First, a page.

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Saturday, 1 March 2008

Hedda Gabler

The work of German director Thomas Ostermeier has long been on the radar of Eyewear - no other European theatre company seems so au courant, and yet thrillingly-engaged with the classical, as his. Hedda Gabler (seen at the Barbican last night, and reviewed in rather lukewarm fashion for instance here by the British press) was simply a pleasure, for 120 minutes or so.

The production highlights the way that film can be looped back to bleed mood and texture to theatre, and generate a hyper-real, if cinematic, event. Gabbler, as superbly played by Ms. Schüttler, is a sly, restless, bored boyish coquette with great legs, stylish sailor outfit, and a deranged sense of being and nothingness.

Ibsen, the master builder who created her in 1890 (that is, 118 years ago) must be credited with outdoing Freud, let alone Film Noir (thus, out-Tarantinoing Tarantino), in conceiving of the Ur-femme fatale. Girl Plays With Guns, Girl Points Gun At Man, Girl Gives Gun To Man, Girl Blows Her Brains Out could be the four-act structure.

By slivering this down to six characters, with five central performances (and several permutations of triangle) the new version, updating manuscripts to text on laptops, and set in a modern "Koenig House", is about as eerily shallow, shimmering and chlorinated as an Easton Ellis pool - in fact, the less-than-zero logic of the look should have actually set the play in Los Angeles (Hedda as Britney) - for her chilling absence of ultimate purpose (if not design) is somewhat perplexing. If anything, this would have explained the Beach Boys Pet Sounds soundtrack, if not the September rain glistening like radiant loss, or desire, on the great picture windows overlooking total darkness, even during the "day".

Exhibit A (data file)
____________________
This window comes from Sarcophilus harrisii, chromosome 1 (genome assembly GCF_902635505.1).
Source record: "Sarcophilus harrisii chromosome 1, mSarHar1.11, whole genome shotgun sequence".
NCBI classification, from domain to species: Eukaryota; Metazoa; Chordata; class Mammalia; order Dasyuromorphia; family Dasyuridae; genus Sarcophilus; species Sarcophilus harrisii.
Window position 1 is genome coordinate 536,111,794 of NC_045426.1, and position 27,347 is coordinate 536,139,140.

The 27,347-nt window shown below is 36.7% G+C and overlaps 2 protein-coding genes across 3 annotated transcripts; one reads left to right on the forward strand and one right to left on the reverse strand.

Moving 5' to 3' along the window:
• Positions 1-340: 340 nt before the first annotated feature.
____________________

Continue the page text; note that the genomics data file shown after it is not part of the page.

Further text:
What does come across, brilliantly, is how deviant, cruel, and playful she is, in her many manipulations - outdoing Briony of Atonement in a second - Gabler toys with pistols, sex, and The Future (as an academic and actual subject). She writes her own book of destiny - one that makes self-destruction "beautiful" - as she summons the total courage to make her own murder a grand project that removes her from the sex, and society, of those who merely want to create, or possess, or know.

Gabler will always be both an enigma (she is unknowable, as Lear is, in her negations), and a symbol - the negation of the negation - an Hegelian angel, slumming in the lap of store-bought luxury - wanting what is on the other side of night, the screen, glass - The Real. Her terrible energy and supple erotic dalliance with murder and existence makes her a vitally 20th century fox - hunting for something Ibsen could never find. This new production suggests she will run long into our century - lost in its own Digital Decor and Dullness - sadly, madly, too.
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